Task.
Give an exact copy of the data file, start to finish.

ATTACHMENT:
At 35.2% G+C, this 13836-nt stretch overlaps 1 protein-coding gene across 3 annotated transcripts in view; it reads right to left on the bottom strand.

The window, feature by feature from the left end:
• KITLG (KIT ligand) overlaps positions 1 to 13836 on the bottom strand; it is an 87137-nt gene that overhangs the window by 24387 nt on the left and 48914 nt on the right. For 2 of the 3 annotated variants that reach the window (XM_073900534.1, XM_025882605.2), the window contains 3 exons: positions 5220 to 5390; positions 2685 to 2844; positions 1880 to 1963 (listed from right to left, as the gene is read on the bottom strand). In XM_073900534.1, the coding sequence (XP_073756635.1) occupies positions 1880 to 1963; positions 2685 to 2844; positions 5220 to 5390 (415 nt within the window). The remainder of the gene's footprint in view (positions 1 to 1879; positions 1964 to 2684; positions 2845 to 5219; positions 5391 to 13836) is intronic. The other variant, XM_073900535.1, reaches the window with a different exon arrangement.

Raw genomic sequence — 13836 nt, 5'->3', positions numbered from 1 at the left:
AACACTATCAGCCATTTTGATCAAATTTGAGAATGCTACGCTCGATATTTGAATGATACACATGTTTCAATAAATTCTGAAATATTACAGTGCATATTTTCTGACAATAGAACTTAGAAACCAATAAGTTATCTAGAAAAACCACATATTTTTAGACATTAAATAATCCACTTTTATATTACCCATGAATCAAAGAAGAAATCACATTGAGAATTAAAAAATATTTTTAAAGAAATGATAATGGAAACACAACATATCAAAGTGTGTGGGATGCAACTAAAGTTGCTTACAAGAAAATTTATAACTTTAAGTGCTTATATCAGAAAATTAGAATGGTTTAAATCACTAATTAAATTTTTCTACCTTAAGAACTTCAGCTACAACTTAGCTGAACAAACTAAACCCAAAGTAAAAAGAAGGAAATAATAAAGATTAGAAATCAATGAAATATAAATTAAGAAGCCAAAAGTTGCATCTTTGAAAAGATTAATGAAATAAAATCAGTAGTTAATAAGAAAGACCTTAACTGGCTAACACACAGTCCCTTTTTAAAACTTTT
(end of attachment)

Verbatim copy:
At 35.2% G+C, this 13836-nt stretch overlaps 1 protein-coding gene across 3 annotated transcripts in view; it reads right to left on the bottom strand.

The window, feature by feature from the left end:
• KITLG (KIT ligand) overlaps positions 1 to 13836 on the bottom strand; it is an 87137-nt gene that overhangs the window by 24387 nt on the left and 48914 nt on the right. For 2 of the 3 annotated variants that reach the window (XM_073900534.1, XM_025882605.2), the window contains 3 exons: positions 5220 to 5390; positions 2685 to 2844; positions 1880 to 1963 (listed from right to left, as the gene is read on the bottom strand). In XM_073900534.1, the coding sequence (XP_073756635.1) occupies positions 1880 to 1963; positions 2685 to 2844; positions 5220 to 5390 (415 nt within the window). The remainder of the gene's footprint in view (positions 1 to 1879; positions 1964 to 2684; positions 2845 to 5219; positions 5391 to 13836) is intronic. The other variant, XM_073900535.1, reaches the window with a different exon arrangement.

Raw genomic sequence — 13836 nt, 5'->3', positions numbered from 1 at the left:
AACACTATCAGCCATTTTGATCAAATTTGAGAATGCTACGCTCGATATTTGAATGATACACATGTTTCAATAAATTCTGAAATATTACAGTGCATATTTTCTGACAATAGAACTTAGAAACCAATAAGTTATCTAGAAAAACCACATATTTTTAGACATTAAATAATCCACTTTTATATTACCCATGAATCAAAGAAGAAATCACATTGAGAATTAAAAAATATTTTTAAAGAAATGATAATGGAAACACAACATATCAAAGTGTGTGGGATGCAACTAAAGTTGCTTACAAGAAAATTTATAACTTTAAGTGCTTATATCAGAAAATTAGAATGGTTTAAATCACTAATTAAATTTTTCTACCTTAAGAACTTCAGCTACAACTTAGCTGAACAAACTAAACCCAAAGTAAAAAGAAGGAAATAATAAAGATTAGAAATCAATGAAATATAAATTAAGAAGCCAAAAGTTGCATCTTTGAAAAGATTAATGAAATAAAATCAGTAGTTAATAAGAAAGACCTTAACTGGCTAACACACAGTCCCTTTTTAAAACTTTT